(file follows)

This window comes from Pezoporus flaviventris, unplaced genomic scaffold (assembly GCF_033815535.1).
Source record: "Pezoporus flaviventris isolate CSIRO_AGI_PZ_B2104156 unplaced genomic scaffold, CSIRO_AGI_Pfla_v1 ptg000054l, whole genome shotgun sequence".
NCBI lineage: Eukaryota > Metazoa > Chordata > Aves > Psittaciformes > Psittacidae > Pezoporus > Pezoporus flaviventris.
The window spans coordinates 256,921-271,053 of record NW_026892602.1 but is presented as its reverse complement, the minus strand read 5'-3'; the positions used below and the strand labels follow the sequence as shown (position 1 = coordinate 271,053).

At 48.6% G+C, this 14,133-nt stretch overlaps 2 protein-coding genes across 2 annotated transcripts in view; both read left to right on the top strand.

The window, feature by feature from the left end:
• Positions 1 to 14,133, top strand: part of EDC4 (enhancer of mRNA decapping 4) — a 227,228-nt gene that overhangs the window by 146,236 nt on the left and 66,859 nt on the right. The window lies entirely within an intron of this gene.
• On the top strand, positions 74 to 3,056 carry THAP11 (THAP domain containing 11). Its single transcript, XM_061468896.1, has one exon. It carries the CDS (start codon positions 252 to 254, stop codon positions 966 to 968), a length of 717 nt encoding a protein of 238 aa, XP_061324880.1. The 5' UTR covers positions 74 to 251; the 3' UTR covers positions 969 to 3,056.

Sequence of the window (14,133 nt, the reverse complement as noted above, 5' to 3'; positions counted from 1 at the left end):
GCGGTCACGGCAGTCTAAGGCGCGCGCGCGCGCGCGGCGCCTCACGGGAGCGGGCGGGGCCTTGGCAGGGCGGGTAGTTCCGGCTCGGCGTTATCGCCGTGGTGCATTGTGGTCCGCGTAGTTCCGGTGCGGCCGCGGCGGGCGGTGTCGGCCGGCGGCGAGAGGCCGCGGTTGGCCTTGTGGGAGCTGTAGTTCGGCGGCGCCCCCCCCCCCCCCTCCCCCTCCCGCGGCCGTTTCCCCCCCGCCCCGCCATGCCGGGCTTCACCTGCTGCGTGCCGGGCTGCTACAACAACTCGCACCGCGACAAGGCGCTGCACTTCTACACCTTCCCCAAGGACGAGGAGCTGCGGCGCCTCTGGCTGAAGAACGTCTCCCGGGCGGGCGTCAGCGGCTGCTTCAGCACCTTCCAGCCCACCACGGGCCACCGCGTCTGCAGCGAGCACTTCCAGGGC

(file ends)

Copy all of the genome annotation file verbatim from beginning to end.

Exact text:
This window comes from Pezoporus flaviventris, unplaced genomic scaffold (assembly GCF_033815535.1).
Source record: "Pezoporus flaviventris isolate CSIRO_AGI_PZ_B2104156 unplaced genomic scaffold, CSIRO_AGI_Pfla_v1 ptg000054l, whole genome shotgun sequence".
NCBI lineage: Eukaryota > Metazoa > Chordata > Aves > Psittaciformes > Psittacidae > Pezoporus > Pezoporus flaviventris.
The window spans coordinates 256,921-271,053 of record NW_026892602.1 but is presented as its reverse complement, the minus strand read 5'-3'; the positions used below and the strand labels follow the sequence as shown (position 1 = coordinate 271,053).

At 48.6% G+C, this 14,133-nt stretch overlaps 2 protein-coding genes across 2 annotated transcripts in view; both read left to right on the top strand.

The window, feature by feature from the left end:
• Positions 1 to 14,133, top strand: part of EDC4 (enhancer of mRNA decapping 4) — a 227,228-nt gene that overhangs the window by 146,236 nt on the left and 66,859 nt on the right. The window lies entirely within an intron of this gene.
• On the top strand, positions 74 to 3,056 carry THAP11 (THAP domain containing 11). Its single transcript, XM_061468896.1, has one exon. It carries the CDS (start codon positions 252 to 254, stop codon positions 966 to 968), a length of 717 nt encoding a protein of 238 aa, XP_061324880.1. The 5' UTR covers positions 74 to 251; the 3' UTR covers positions 969 to 3,056.

Sequence of the window (14,133 nt, the reverse complement as noted above, 5' to 3'; positions counted from 1 at the left end):
GCGGTCACGGCAGTCTAAGGCGCGCGCGCGCGCGCGGCGCCTCACGGGAGCGGGCGGGGCCTTGGCAGGGCGGGTAGTTCCGGCTCGGCGTTATCGCCGTGGTGCATTGTGGTCCGCGTAGTTCCGGTGCGGCCGCGGCGGGCGGTGTCGGCCGGCGGCGAGAGGCCGCGGTTGGCCTTGTGGGAGCTGTAGTTCGGCGGCGCCCCCCCCCCCCCCTCCCCCTCCCGCGGCCGTTTCCCCCCCGCCCCGCCATGCCGGGCTTCACCTGCTGCGTGCCGGGCTGCTACAACAACTCGCACCGCGACAAGGCGCTGCACTTCTACACCTTCCCCAAGGACGAGGAGCTGCGGCGCCTCTGGCTGAAGAACGTCTCCCGGGCGGGCGTCAGCGGCTGCTTCAGCACCTTCCAGCCCACCACGGGCCACCGCGTCTGCAGCGAGCACTTCCAGGGC